The Cayman Islands as a Captive Domicile: An Introduction

The flag of the Cayman Islands flying in a sunbeamed sky

Atlas Insurance Management Limited | December 05, 2018

The flag of the Cayman Islands flying in a sunbeamed sky

The first thing you're aware of is the size.

Moving from Dublin to the Cayman Islands, descending permanently from the clouds to an island a mere 22 miles in length, comes as both a refreshing release and a dose of reality. After all, it's not every day one is able to exercise what remains a dream for many in the business world; namely, the opportunity to live in a Caribbean paradise. And yet, months after arrival, you realize both the benefits of a more relaxed style of life as well as the challenges inherent in transposing one's life to an unfamiliar place and those peculiar to the Caymans.

The Cayman Islands have striven mightily to become a center of international business more representative of our globalized age. While actually encompassing three islands, the country is often defined by Grand Cayman, the largest of the islands and home of the capital, George Town. Because of its British heritage and its proximity to the United States, the country shows cultural influences from both.

For a newcomer, the most important challenges are the initial ones.

In the Beginning

The most vital thing that takes getting used to immediately upon moving here is simply connecting with the essentials you need to get life up and running, so to speak. All the retail resources are here, but the local businesses do not have the same accessible online presence as what you're used to, so there are things you'll have to do in-person. This can take some patience, because, while the people are extremely friendly, the government perspective is a bit like governments everywhere in that you'll have to get in line and wait.

Losing a little urgency is small compensation for moving from the often wet and chilly climate of Ireland to the tropics. The more relaxed pace of life is palpable here, not to mention the fact that the commuting time is about half of what it can be in Dublin. Because of the pace, you get to know people very quickly in the Caymans.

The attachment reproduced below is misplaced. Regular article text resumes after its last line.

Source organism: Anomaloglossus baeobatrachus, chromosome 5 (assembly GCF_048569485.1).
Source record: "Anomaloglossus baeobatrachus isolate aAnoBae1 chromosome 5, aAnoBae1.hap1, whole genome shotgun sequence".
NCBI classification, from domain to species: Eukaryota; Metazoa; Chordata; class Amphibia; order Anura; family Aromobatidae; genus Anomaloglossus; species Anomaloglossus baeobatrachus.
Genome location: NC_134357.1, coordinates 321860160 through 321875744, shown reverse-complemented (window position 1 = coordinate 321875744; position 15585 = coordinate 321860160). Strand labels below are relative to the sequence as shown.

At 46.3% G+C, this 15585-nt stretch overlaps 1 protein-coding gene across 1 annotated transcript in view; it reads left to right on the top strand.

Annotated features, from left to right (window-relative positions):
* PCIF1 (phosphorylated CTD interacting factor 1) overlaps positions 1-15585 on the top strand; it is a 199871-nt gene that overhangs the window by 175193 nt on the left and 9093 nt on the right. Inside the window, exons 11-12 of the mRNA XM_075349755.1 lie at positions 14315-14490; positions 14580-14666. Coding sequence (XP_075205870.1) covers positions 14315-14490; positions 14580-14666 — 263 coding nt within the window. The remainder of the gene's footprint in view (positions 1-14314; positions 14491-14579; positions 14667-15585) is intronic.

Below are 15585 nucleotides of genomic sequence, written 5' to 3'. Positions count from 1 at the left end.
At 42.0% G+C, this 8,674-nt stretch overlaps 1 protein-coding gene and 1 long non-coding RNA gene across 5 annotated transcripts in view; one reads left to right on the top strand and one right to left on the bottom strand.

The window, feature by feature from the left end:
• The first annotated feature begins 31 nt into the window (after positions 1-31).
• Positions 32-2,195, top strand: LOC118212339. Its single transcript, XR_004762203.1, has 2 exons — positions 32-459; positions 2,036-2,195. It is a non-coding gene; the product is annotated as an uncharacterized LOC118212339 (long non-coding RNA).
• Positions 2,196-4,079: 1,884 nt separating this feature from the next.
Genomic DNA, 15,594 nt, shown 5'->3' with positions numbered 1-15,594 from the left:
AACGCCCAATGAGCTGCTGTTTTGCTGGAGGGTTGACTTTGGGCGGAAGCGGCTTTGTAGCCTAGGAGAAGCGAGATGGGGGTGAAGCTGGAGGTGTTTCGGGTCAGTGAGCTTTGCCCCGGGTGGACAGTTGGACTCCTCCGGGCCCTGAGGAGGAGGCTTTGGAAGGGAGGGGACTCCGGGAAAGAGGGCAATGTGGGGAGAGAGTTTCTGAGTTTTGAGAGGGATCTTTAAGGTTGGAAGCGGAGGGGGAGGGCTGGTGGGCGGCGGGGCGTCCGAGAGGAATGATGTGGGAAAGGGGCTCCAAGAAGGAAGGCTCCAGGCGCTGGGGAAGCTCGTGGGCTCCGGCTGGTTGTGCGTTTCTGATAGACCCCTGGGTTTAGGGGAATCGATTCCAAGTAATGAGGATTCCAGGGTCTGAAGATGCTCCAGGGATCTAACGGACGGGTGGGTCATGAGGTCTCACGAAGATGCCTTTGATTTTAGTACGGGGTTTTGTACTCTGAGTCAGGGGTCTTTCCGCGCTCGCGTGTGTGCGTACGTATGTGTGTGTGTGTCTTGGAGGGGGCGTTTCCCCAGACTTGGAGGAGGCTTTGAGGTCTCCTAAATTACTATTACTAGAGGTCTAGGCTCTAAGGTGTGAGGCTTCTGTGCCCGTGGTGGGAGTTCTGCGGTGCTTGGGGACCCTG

For Irish expats, even connecting with Irish culture is easier than anticipated. There are a large number of Irish people already on the island, and Gaelic football even has a large following in the Caymans, with a half-dozen men's teams and four women's teams. The attitude of the locals is a very welcoming one.

Getting Down to Business

The Cayman Islands is a high-growth business environment, not just for captive insurance but for the whole universe of financial services including large insurers. Because of the vast increase in insurers, all the ancillary services one needs are already present here in quantity and quality, meaning many experienced professional service providers live on the island. There are lots of other islands where you may find yourself having to offshore some of the services required. Not in the Caymans. Lawyers, accountants, auditors, regulators—all these and more are available with the sophistication and experience you require.

One of the factors that make the Caymans a desirable international business venue is the stability of the government. The Caymans have been probusiness for a long time with infrequent changes to their legislation, mostly to modernize and reflect positive probusiness choices, compared to the United States, which has frequent changes in individual state captive insurance legislation due to frequent changing election policies. It's a very probusiness environment, so, when you’re starting a business in the Caymans, you are able to be reasonably certain of your expectations.

The Cayman Islands are the second-largest captive insurance jurisdiction in the world. The principal regulator is the Cayman Islands Monetary Authority, and the local regulatory environment comes with a strong learning curve. Cayman law and the local processes are different, but there is less red tape than there is coming from a place like the European Union, which is reflective of the Caymans' probusiness policies.

Room for Growth

While it may seem counterintuitive, the more relaxed working environment of the Caymans can have an accelerating career effect. Being in the Caymans presents many opportunities for career and professional growth. There are more ways to take responsibility, such as presenting the financial statements at board meetings, developing presentation skills, and networking with a vibrant international business community. These opportunities would not have been as prevalent in a job in the big city.

And there is always the spectacular beauty and sporting opportunities of the island lifestyle, once the business day is done. Those 22 miles of sand-rimmed greenery that seemed so small from the airplane window just might not be so limiting, after all.

Atlas Insurance Management Limited | December 05, 2018